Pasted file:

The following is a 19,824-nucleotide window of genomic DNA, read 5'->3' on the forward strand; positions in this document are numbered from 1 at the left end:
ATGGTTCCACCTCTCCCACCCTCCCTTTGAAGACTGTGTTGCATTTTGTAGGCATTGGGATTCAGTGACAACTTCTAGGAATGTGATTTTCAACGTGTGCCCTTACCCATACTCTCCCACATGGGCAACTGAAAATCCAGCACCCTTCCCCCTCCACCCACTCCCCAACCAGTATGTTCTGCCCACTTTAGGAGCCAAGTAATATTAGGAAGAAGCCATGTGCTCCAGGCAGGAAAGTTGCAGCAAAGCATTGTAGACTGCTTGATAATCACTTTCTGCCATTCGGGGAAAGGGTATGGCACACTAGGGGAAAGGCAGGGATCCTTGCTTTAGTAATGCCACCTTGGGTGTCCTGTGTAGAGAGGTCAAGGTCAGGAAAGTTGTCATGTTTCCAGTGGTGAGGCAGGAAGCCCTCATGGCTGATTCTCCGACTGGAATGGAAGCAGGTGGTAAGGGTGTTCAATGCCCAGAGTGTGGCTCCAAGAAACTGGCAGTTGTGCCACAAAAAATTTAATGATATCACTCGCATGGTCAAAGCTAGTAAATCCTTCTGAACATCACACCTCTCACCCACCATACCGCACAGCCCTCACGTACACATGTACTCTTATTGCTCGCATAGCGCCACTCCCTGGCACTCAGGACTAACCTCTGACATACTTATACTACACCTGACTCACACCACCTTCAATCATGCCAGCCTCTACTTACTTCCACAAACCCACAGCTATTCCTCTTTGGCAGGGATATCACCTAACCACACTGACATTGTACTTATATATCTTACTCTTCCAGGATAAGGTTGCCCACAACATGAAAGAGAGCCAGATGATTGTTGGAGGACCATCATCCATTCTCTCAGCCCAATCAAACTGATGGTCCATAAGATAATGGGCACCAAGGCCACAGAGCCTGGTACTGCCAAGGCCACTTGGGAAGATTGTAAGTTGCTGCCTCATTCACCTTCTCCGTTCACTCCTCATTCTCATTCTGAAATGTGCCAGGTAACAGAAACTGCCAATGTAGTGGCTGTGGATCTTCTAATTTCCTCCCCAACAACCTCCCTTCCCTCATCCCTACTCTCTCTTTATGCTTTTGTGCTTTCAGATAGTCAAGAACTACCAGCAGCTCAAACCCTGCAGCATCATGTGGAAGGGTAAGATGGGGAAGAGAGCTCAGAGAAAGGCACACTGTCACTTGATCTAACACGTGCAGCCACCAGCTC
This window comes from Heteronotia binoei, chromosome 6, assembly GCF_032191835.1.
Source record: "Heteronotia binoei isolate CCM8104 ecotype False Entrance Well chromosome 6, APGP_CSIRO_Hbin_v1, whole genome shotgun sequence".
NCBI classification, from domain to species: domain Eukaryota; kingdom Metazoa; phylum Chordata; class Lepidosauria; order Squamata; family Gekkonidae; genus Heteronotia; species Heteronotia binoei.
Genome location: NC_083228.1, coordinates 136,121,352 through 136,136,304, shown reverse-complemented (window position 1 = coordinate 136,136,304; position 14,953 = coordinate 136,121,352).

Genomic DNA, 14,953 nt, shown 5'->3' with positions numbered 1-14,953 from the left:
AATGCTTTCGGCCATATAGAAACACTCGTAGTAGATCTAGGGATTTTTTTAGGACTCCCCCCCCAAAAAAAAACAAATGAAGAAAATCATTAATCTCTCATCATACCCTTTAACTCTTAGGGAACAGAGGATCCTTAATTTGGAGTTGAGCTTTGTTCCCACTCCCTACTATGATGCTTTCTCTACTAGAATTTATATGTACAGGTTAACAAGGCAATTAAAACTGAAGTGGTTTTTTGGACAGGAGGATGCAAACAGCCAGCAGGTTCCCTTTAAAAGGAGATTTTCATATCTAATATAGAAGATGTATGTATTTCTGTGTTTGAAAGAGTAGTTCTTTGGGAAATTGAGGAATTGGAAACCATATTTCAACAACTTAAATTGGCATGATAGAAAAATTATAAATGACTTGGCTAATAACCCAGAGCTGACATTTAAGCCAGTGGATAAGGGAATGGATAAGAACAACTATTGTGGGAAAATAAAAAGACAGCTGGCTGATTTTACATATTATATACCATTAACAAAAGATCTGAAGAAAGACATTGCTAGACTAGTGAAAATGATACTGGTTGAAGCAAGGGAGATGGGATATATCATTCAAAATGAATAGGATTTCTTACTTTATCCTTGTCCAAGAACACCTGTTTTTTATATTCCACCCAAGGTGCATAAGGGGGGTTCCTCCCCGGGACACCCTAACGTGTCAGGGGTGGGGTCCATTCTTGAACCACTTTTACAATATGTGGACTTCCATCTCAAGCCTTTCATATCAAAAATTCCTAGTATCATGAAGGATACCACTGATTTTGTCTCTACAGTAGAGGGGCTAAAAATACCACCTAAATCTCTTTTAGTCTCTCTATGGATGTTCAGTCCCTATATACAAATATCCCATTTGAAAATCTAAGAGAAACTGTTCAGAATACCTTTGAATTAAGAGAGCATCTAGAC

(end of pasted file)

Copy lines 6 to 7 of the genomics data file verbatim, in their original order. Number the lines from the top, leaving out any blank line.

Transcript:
Genome location: NC_083228.1, coordinates 136,121,352 through 136,136,304, shown reverse-complemented (window position 1 = coordinate 136,136,304; position 14,953 = coordinate 136,121,352).

Genomic DNA, 14,953 nt, shown 5'->3' with positions numbered 1-14,953 from the left: